In Steve Jobs does customer development, I asked readers to find a customer development lesson in Steve’s interview. There were a lot of good responses that I didn’t anticipate. But Reece came closest to the answer I was looking for:

“The subtler customer development point from Jobs is ‘We don’t need to add new stuff.’ He realized the feature set is fine — instead of cramming in new features that most users won’t touch, Apple can instead focus on positioning the product via marketing and pricing.”

In other words, Apple didn’t add a camera so they could deliver on their positioning (“lowest-cost way to the App Store”), increase market share (“everyone can afford it”), and maybe even increase revenue.

I think Reece made one small, important error; so let’s pick on him for the sake of our education.

“But if we just add feature X”

Reece implies that a camera is a feature “that most users won’t touch.” But adding a camera is probably a good idea. Maybe it’s the key to selling a billion more iPods. Who knows for sure?

Go to any group meeting at any startup and you’ll hear employees arguing for their own camera: “but if we just add feature X we’ll get more customers.” That’s a reasonable hypothesis. More people might buy the product with feature X. Should you build feature X?

Not necessarily. A startup’s cash-on-hand is shrinking every day. You want to add the features that will do the most to stop your losses. You don’t execute every random idea without prioritizing it.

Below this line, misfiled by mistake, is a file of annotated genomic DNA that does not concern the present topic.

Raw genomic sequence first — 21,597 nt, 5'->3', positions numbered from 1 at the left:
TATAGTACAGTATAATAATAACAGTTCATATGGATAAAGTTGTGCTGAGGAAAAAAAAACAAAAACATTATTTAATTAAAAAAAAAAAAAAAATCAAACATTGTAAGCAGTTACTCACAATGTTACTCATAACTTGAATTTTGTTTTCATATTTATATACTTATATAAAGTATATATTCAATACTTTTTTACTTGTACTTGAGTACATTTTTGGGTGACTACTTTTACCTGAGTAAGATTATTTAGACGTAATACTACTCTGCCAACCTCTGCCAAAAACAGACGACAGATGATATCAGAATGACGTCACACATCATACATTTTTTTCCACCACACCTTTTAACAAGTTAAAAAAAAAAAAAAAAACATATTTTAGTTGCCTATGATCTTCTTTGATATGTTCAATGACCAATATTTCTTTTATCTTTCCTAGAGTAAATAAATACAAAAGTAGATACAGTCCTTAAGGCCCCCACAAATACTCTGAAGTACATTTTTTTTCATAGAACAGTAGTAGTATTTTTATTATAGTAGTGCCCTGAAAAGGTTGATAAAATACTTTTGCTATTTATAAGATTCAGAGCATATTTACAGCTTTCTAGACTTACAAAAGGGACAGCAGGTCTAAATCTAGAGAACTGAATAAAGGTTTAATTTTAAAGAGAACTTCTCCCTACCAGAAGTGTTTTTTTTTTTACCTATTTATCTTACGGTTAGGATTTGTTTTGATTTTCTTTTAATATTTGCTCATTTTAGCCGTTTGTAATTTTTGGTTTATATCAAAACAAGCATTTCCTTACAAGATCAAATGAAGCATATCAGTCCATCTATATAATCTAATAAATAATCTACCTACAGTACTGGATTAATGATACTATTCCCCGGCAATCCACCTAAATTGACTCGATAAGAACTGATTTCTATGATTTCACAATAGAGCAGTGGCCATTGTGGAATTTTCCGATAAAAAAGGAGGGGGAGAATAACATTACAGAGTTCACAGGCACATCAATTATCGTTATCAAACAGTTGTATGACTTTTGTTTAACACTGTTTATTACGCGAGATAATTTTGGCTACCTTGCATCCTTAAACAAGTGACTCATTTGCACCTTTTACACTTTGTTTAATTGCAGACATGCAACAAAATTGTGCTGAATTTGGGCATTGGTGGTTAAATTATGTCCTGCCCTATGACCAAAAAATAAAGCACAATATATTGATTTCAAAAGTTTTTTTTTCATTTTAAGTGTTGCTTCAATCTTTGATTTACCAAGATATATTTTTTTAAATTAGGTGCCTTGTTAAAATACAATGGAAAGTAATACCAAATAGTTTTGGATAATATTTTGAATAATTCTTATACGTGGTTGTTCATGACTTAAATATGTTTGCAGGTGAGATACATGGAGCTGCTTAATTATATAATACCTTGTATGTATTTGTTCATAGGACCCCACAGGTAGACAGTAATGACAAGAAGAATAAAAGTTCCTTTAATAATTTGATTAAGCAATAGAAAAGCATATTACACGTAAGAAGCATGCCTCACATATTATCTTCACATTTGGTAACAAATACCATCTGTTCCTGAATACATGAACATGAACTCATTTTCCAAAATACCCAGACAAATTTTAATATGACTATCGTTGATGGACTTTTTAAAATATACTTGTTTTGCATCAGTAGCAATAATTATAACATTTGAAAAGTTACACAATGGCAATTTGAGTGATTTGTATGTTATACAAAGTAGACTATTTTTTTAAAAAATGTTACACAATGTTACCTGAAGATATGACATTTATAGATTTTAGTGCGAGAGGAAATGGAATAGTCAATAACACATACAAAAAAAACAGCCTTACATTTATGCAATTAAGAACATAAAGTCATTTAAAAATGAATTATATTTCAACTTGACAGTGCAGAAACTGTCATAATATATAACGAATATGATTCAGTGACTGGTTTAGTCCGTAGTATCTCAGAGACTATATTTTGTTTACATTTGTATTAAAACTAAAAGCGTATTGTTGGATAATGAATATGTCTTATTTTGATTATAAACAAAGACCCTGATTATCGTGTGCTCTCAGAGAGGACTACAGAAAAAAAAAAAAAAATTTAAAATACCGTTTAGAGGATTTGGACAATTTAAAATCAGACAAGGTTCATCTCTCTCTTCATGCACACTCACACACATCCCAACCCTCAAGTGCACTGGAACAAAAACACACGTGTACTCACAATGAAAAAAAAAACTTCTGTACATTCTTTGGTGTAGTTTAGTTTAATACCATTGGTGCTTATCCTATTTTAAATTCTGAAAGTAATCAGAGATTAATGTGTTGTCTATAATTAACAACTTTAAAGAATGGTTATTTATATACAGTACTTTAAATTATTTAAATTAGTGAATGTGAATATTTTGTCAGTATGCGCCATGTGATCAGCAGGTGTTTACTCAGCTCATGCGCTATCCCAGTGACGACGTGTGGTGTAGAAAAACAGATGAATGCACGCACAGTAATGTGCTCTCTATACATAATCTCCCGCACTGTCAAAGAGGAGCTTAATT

The optimal plan may be to slow down product development, commit more resources to customer development, and find the right positioning for your product. The lesson here:

Once you reach a certain level of product/market fit, the best plan may be to add no new features, focus on positioning, make more money, and move up the startup pyramid — even though the team has a million obviously great ideas for new features that will make a buttload of money. You can improve the business without improving the product.

Quiz

Can you find other examples where Apple and Pixar did customer development?

Topics Customer Development · Positioning

2 comments · Show

  • Reece

    Thanks for the shout-out! Happy to be picked on, but one point in my defense – I wasn’t specifically saying “that a camera is a feature ‘that most users won’t touch.’” (I was speaking more generally about the tendency in many products to add too many features).

    What I meant is that the product was “finished” as is (for now) and there were other buttons and dials to push and turn that will help figure out where the product will sell the most. In this case, Apple decided that they needed to play with the price and marketing for the iPod touch. They may decide that a camera is an important addition at a later point, but only as it influences their product as a game machine and the “lowest cost way to the app store.”

  • Tim Raleigh

    I have always thought that the Newton (failure) was the progenitor of all future hand held apple products including the iPod.
    I think the iPod touch must have been heavily influenced by the Newton. Other than the handwriting recognition problems, most people who invested in a Newton loved everything else they could do with it.
    The Lisa was the customer development platform for the Macintosh.
    The Motorola ROKR was their ability to understand what users would want in the iPhone.
    I believe that all of the above were successful in helping Apple discover what customers really valued and wanted.
    The first laptop was a hack, but future iterations were not nearly as innovative.